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HESC 401 Epidemiology Ch. 1 and 2 notes

by: Natalie Azzouni

HESC 401 Epidemiology Ch. 1 and 2 notes HESC 401

Natalie Azzouni
Cal State Fullerton
GPA 3.5

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About this Document

Summary and key points of chapters 1 and 2 in Epidemiology by Leon Gordis.
Archana McEligot
Class Notes
health, Epidemiology, descriptive epidemiology, Gordis, disease
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This 4 page Class Notes was uploaded by Natalie Azzouni on Wednesday September 28, 2016. The Class Notes belongs to HESC 401 at California State University - Fullerton taught by Archana McEligot in Fall 2016. Since its upload, it has received 10 views. For similar materials see Epidemiology in Health and Human Services at California State University - Fullerton.


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Date Created: 09/28/16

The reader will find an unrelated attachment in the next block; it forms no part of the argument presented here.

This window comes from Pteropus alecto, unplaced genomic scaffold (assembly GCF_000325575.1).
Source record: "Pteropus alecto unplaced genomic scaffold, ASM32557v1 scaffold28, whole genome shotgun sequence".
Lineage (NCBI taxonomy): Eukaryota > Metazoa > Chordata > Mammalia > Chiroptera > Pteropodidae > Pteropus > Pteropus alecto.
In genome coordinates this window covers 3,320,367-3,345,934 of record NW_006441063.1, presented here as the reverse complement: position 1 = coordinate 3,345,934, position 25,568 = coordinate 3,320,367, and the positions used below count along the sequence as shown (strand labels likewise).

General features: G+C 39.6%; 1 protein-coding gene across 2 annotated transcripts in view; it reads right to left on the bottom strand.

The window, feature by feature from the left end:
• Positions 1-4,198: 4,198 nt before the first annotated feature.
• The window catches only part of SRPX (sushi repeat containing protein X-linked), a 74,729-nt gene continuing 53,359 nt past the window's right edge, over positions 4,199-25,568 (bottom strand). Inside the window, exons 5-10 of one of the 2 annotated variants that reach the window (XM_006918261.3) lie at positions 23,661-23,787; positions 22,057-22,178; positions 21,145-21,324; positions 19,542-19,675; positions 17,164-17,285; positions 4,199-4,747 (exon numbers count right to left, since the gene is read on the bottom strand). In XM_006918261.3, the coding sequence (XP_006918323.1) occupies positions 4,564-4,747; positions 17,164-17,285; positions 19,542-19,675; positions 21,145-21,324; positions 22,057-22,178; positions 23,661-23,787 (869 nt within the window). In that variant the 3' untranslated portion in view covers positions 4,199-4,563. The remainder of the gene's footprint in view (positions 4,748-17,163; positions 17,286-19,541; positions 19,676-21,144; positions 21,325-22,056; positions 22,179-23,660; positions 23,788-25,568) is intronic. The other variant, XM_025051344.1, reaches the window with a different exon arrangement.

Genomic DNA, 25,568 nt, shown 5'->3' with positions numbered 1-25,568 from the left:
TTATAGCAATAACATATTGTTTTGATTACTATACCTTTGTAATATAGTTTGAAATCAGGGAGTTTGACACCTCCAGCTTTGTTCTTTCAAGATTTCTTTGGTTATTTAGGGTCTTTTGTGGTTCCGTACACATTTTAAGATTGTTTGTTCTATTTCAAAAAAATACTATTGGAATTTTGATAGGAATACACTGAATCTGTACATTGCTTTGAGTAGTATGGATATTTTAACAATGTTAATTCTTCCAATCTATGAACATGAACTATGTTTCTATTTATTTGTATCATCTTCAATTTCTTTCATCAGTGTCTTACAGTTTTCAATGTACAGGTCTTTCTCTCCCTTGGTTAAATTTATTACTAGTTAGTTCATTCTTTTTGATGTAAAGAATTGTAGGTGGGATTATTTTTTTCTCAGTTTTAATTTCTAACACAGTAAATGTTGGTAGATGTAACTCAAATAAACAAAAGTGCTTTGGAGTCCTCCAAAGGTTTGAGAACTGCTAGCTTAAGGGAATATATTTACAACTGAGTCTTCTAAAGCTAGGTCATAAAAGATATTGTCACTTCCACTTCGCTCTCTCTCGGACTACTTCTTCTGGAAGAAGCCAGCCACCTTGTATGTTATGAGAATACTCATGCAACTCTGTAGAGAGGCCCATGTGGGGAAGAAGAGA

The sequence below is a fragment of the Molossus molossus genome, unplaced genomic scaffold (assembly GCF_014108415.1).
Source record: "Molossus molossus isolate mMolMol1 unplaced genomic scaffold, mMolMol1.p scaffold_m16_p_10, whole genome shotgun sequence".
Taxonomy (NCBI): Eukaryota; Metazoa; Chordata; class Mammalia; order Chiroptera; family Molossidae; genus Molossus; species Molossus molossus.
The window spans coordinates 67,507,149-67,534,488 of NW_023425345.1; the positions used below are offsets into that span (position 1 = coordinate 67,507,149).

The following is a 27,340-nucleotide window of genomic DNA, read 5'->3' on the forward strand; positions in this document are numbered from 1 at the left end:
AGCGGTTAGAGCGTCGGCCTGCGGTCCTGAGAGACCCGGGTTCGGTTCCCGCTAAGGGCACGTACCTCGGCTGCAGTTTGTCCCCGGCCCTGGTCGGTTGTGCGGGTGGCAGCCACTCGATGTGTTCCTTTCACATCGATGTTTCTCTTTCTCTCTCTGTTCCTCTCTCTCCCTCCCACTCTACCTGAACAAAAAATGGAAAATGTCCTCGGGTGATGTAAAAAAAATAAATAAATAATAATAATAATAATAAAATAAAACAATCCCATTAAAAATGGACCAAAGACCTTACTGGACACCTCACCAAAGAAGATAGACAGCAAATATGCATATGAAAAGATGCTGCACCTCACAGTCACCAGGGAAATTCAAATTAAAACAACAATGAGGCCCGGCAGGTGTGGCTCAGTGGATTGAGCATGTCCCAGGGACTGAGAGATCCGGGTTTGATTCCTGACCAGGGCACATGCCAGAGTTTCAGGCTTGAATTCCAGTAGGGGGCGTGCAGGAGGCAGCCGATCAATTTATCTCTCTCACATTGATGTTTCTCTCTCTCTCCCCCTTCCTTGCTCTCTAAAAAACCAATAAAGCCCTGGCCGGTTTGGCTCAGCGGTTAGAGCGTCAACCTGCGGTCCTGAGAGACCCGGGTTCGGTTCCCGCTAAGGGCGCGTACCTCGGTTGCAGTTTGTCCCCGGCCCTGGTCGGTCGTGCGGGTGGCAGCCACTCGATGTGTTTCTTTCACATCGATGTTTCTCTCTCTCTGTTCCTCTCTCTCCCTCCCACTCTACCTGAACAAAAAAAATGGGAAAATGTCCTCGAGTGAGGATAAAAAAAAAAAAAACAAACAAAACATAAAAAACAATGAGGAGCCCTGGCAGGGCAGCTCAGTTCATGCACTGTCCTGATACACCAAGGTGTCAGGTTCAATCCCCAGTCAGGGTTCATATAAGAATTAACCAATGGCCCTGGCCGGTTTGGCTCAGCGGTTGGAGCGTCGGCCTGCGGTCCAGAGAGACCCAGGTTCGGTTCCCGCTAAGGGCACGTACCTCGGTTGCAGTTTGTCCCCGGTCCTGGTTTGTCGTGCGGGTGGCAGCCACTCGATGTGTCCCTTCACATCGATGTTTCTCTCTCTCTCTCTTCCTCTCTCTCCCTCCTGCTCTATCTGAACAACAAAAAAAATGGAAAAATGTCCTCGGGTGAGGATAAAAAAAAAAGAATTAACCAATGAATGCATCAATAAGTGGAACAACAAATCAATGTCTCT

Epidemiology Ch. 1 and 2 Quiz Review th Textbook: Epidemiology by Leon Gordis – 5 edition CHAPTER 1: 1 Define epidemiology. -study of distribution and determinants of health related states or events in specified populations and the application of this study to control health problems. -study of how disease is distributed in populations and the factors that influence or determine this distribution. Objectives of Epidemiology- 1- identification of causes (etiology) and risk factors of a disease 2- determine extent of disease found in community 3- study natural history and prognosis of the disease 4- evaluate existing and newly developed health care programs 5- provide data and info to create public policy related to disease prevention and health promotion 1 2 What are the key terms in the definition of epidemiology? -etiology= the cause of a disease and the relevant risk factors -distribution= frequency of disease. How often/ how much. -determinants= causes of disease. -control= how to stop or control disease. 3 Understand changes in health problems during the last century. -Leading cause of death in US- 1900= Pneumonia and influenza, tuberculosis, Diarrhea and enterisis (infectious diseases) 2009= Heart disease, cancer, chronic lower respiratory disease (chronic diseases) -Longer life expectancy today because of decreases in infant mortality and in mortality from childhood diseases. 4 Contrast the different types of prevention. -Primary: those who are well and have not gotten disease ex: immunizations, health promotion programs, exercise, not drinking -Secondary: disease is present, but no clinical signs of disease ex: screening for cancer (pap-test every year) catches disease at early stage and increase likelihood of quick recovery -Tertiary: aimed at those who already have disease to reduce impact ex: treatment and rehab 5 Identify the relationship between epidemiology and clinical practice? -epidemiology= population as a whole -clinical practice= individuals. Commonly known as medicine, nursing, or dealing with patients in hospital or health care setting and is intricately related and relies on epidemiology. The following aspects of clinical practice relies heavily on epidemiology- diagnosis, prognosis, therapy/treatment. -Prognosis = how long someone will have to live or how they will “do” after a diagnosis is based on epi studies. 6 What role did John Snow play in epidemiology? -John Snow investigated and discovered the true cause of cholera deaths in London, England, 1854. -Snow realized cholera was transmitted through contaminate -“Shoe-leather” epidemiology- going from house to house counting all deaths from cholera in each house and determining which company supplied water to each house. CHAPTER 2- 1. What are the modes of disease transmission? Person to person= direct. Common vehicle like air, water, bug = indirect. -Host, Agent, Environment: -Host= age, gender, genetics, immunologic profile, previous disease, occupation, marital status. Agent= Nutrients, allergens, radiation, biologic, microbes, psychological experiences, chemical (poison, alcohol, smoke). Environment= air pollution, radiation, crowding, neighborhood, vector (can bring the host and agent together like mosquito for malaria). 2. Distinguish clinical and subclinical disease -Clinical= characterized by signs and symptoms. -Nonclinical: (not visible) Subclinical= disease that is not clinically apparent and is not destined to become clinically apparent. This type of disease is often diagnosed by serologic (antibody) response or culture of the organism. Subclinical can help prevent the spread of disease if recognized and also track the burden of disease in a population. Preclinical= not clinically apparent, but will lead to disease Persistent= an infection that persists for years and may become apparent as an adult Latent: does not manifest in any way, but only seen in genetic material of host. 3. Define endemic, epidemic and pandemic -Endemic= the usual or baseline status of disease in a population -Epidemic= occurrence of disease in a population that’s higher than normal rate. -Pandemic= an epidemic that affects the world. 4. Understand the concept of herd immunity and incubation period -Herd Immunity= the resistance of a group of people to an attack by a disease to which a large proportion of the members of the group are immune. If most people are immune, the entire population is likely to be protected. -Incubation Period= the period/time or interval between when an individual gets the disease to when they actually show the symptoms. During incubation period, person may not show any signs of illness and may feel fine. 5. List the steps of investigating an outbreak 1- establish the existence of an outbreak: define numerator (cases), clinical features aka is the disease known? Cultural aspects? Are causes partially understood? Define denominator- who is susceptible to getting disease? Determine whether observed cases exceeds expected number. Calculate attack rates. 2- verify the diagnosis: ensure problem has been properly diagnosed and be certain that the increase in diagnosed cases is not the result of a mistake in the lab (for outbreak infectious or toxic chemical agents) 3- define and identify cases: establish a case definition that includes clinical info about disease, characteristics of people who are affected, info about location and specific time when outbreak occurred. 4- describe and orient the data in terms of person, place, and time- descriptive epidemiology= characterizing an outbreak by time, place, and person. 5- develop hypotheses- based on existing knowledge of disease, analogy to diseases of known etiology, and findings from investigation of the outbreak. Should address source of agent, mode of transmission, and exposures associated with disease. Should be proposed in a way that can be tested. 6- evaluate hypotheses- all evidence and lab data should be consistent with initial hypothesis and no other hypothesis fits the data 7- refine hypotheses and carry out additional studies- what questions remain unanswered? 8- implement control and prevention measures- stop current epidemic and establish measures that would prevent similar outbreaks in the future. Control source of pathogen, interrupt transmission, control host response to exposure. 9- communicate findings- prepare final report. 6. Calculate an attack rate and investigate the cause of the food- borne outbreak- calculate attack rate for people who ate a certain item (exposed) and an attack rate for those who did not eat it (unexposed) Divide # who became ill and consumed item by the total # of people who consumed that item. Attack rate = # of new cases occurring in a given time period / population at risk at the start of the time period. # of people at risk who develop a certain illness / total # of people at risk